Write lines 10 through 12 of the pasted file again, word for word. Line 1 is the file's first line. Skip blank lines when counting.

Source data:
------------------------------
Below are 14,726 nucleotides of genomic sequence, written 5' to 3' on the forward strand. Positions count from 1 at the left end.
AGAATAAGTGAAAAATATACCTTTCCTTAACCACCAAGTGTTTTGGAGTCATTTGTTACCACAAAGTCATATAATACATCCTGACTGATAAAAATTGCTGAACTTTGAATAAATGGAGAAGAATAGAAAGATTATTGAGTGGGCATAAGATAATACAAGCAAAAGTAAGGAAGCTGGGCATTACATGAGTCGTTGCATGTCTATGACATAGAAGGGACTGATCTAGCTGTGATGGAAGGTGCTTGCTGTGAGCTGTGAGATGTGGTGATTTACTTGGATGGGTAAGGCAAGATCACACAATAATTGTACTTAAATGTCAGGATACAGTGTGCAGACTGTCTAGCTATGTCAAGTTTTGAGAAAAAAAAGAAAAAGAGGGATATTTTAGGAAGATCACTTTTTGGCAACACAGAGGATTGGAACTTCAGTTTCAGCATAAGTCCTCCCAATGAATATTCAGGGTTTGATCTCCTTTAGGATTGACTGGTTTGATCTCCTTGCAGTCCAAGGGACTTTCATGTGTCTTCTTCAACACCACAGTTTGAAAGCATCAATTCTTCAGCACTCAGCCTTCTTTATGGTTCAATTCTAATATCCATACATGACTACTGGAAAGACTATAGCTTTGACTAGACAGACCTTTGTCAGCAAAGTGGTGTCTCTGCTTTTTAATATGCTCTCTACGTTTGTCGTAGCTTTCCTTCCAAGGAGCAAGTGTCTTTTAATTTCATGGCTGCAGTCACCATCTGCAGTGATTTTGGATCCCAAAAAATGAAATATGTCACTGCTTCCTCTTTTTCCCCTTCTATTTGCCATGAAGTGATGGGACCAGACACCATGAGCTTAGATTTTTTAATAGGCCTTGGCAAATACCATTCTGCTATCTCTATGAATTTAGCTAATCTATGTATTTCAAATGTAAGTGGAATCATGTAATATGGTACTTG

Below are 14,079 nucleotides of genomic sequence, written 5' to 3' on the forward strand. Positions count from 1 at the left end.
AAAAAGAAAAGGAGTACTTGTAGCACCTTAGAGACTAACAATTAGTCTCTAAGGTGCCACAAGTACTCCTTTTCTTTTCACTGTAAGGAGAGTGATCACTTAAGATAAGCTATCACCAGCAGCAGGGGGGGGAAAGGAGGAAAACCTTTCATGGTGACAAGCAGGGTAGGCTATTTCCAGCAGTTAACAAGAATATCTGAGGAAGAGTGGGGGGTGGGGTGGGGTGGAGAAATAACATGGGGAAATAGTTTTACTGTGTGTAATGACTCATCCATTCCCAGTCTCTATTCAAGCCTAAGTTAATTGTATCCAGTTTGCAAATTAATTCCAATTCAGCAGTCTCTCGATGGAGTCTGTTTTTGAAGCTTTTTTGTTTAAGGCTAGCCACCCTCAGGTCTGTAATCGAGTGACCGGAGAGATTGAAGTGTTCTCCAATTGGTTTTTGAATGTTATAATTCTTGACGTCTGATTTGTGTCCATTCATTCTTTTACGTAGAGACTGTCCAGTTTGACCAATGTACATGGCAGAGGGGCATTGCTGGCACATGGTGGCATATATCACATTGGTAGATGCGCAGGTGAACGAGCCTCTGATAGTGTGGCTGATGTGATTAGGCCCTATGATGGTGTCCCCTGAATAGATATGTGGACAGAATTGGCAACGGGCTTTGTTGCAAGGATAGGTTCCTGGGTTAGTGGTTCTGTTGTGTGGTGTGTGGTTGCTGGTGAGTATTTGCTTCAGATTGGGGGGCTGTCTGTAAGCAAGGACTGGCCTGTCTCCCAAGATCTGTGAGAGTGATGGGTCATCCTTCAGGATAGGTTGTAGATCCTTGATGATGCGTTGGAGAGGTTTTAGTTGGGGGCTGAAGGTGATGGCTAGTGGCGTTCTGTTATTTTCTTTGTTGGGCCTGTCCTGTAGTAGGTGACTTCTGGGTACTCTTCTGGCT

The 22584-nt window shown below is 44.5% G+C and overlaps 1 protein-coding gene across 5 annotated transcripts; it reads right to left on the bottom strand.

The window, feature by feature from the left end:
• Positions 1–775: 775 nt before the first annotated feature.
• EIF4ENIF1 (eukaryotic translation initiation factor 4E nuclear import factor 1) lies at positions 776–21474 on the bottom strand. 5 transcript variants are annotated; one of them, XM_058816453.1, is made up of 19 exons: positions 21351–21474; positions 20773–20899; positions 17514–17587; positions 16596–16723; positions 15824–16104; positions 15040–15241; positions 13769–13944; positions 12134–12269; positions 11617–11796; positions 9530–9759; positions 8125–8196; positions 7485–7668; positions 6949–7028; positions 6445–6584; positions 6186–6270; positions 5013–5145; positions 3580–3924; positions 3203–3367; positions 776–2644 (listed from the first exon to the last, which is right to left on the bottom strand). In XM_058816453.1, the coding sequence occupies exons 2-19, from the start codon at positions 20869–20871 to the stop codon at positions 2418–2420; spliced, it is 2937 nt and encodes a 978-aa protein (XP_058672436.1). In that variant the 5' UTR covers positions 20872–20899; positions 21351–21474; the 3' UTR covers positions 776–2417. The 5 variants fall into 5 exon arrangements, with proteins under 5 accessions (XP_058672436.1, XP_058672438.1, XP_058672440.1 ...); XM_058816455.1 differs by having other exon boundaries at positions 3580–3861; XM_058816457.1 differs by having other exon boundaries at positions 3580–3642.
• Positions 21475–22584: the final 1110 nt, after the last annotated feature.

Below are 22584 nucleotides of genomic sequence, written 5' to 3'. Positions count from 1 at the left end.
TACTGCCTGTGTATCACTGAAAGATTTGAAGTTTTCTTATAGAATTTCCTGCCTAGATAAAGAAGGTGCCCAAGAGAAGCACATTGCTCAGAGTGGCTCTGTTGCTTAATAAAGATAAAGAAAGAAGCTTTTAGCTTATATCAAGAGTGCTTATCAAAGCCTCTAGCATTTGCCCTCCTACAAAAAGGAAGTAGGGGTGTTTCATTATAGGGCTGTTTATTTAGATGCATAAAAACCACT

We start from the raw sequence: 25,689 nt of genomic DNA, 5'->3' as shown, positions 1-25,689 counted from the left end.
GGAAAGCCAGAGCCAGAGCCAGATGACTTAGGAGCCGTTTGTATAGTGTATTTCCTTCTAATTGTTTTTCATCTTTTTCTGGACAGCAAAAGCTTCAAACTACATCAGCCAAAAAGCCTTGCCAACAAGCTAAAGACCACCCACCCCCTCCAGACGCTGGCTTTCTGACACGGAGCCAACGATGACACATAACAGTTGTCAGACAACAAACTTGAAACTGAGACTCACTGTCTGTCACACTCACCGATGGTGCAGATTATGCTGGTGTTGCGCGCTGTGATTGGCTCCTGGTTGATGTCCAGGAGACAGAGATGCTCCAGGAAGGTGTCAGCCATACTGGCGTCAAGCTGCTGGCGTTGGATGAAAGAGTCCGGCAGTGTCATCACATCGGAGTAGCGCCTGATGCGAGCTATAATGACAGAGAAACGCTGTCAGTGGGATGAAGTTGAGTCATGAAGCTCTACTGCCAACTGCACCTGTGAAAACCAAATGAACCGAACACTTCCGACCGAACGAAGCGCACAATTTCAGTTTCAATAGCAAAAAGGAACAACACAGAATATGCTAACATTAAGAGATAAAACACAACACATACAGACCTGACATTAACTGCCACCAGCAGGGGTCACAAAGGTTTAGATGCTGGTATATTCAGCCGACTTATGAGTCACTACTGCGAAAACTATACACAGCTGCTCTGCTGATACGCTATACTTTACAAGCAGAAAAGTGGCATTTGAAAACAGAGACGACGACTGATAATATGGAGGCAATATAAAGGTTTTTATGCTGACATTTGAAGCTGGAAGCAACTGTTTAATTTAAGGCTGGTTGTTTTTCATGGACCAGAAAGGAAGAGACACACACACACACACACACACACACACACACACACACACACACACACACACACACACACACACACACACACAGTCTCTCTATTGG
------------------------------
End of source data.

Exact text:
Below are 22584 nucleotides of genomic sequence, written 5' to 3'. Positions count from 1 at the left end.
TACTGCCTGTGTATCACTGAAAGATTTGAAGTTTTCTTATAGAATTTCCTGCCTAGATAAAGAAGGTGCCCAAGAGAAGCACATTGCTCAGAGTGGCTCTGTTGCTTAATAAAGATAAAGAAAGAAGCTTTTAGCTTATATCAAGAGTGCTTATCAAAGCCTCTAGCATTTGCCCTCCTACAAAAAGGAAGTAGGGGTGTTTCATTATAGGGCTGTTTATTTAGATGCATAAAAACCACT

We start from the raw sequence: 25,689 nt of genomic DNA, 5'->3' as shown, positions 1-25,689 counted from the left end.